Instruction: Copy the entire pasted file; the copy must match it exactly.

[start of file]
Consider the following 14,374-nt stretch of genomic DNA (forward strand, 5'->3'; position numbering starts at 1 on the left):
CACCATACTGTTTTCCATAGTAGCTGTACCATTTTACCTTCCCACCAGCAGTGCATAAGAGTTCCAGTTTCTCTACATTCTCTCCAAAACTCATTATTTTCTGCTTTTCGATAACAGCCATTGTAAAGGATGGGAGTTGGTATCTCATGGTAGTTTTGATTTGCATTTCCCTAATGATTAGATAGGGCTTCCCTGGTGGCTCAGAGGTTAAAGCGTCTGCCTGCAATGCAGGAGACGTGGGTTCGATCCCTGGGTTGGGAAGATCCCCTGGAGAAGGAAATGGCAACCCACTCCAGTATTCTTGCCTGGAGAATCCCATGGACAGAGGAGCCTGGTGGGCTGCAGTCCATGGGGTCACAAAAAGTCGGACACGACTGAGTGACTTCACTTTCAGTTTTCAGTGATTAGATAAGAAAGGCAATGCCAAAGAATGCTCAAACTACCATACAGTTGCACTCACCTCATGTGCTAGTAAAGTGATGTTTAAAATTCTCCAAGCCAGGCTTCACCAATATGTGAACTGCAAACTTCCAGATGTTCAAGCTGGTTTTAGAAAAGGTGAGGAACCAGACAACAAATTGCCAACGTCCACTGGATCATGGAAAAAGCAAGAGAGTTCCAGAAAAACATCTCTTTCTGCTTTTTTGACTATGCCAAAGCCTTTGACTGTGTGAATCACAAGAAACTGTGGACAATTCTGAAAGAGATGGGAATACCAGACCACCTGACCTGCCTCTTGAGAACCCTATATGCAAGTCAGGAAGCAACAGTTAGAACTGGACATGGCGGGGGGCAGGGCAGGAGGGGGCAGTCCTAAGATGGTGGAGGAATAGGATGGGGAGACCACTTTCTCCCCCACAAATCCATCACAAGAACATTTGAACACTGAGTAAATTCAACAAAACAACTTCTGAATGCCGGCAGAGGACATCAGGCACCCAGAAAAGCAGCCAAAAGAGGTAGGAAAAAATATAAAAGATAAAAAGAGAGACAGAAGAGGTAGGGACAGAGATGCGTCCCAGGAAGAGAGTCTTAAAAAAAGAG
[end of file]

Consider the following 14,374-nt stretch of genomic DNA (forward strand, 5'->3'; position numbering starts at 1 on the left):
CACCATACTGTTTTCCATAGTAGCTGTACCATTTTACCTTCCCACCAGCAGTGCATAAGAGTTCCAGTTTCTCTACATTCTCTCCAAAACTCATTATTTTCTGCTTTTCGATAACAGCCATTGTAAAGGATGGGAGTTGGTATCTCATGGTAGTTTTGATTTGCATTTCCCTAATGATTAGATAGGGCTTCCCTGGTGGCTCAGAGGTTAAAGCGTCTGCCTGCAATGCAGGAGACGTGGGTTCGATCCCTGGGTTGGGAAGATCCCCTGGAGAAGGAAATGGCAACCCACTCCAGTATTCTTGCCTGGAGAATCCCATGGACAGAGGAGCCTGGTGGGCTGCAGTCCATGGGGTCACAAAAAGTCGGACACGACTGAGTGACTTCACTTTCAGTTTTCAGTGATTAGATAAGAAAGGCAATGCCAAAGAATGCTCAAACTACCATACAGTTGCACTCACCTCATGTGCTAGTAAAGTGATGTTTAAAATTCTCCAAGCCAGGCTTCACCAATATGTGAACTGCAAACTTCCAGATGTTCAAGCTGGTTTTAGAAAAGGTGAGGAACCAGACAACAAATTGCCAACGTCCACTGGATCATGGAAAAAGCAAGAGAGTTCCAGAAAAACATCTCTTTCTGCTTTTTTGACTATGCCAAAGCCTTTGACTGTGTGAATCACAAGAAACTGTGGACAATTCTGAAAGAGATGGGAATACCAGACCACCTGACCTGCCTCTTGAGAACCCTATATGCAAGTCAGGAAGCAACAGTTAGAACTGGACATGGCGGGGGGCAGGGCAGGAGGGGGCAGTCCTAAGATGGTGGAGGAATAGGATGGGGAGACCACTTTCTCCCCCACAAATCCATCACAAGAACATTTGAACACTGAGTAAATTCAACAAAACAACTTCTGAATGCCGGCAGAGGACATCAGGCACCCAGAAAAGCAGCCAAAAGAGGTAGGAAAAAATATAAAAGATAAAAAGAGAGACAGAAGAGGTAGGGACAGAGATGCGTCCCAGGAAGAGAGTCTTAAAAAAAGAG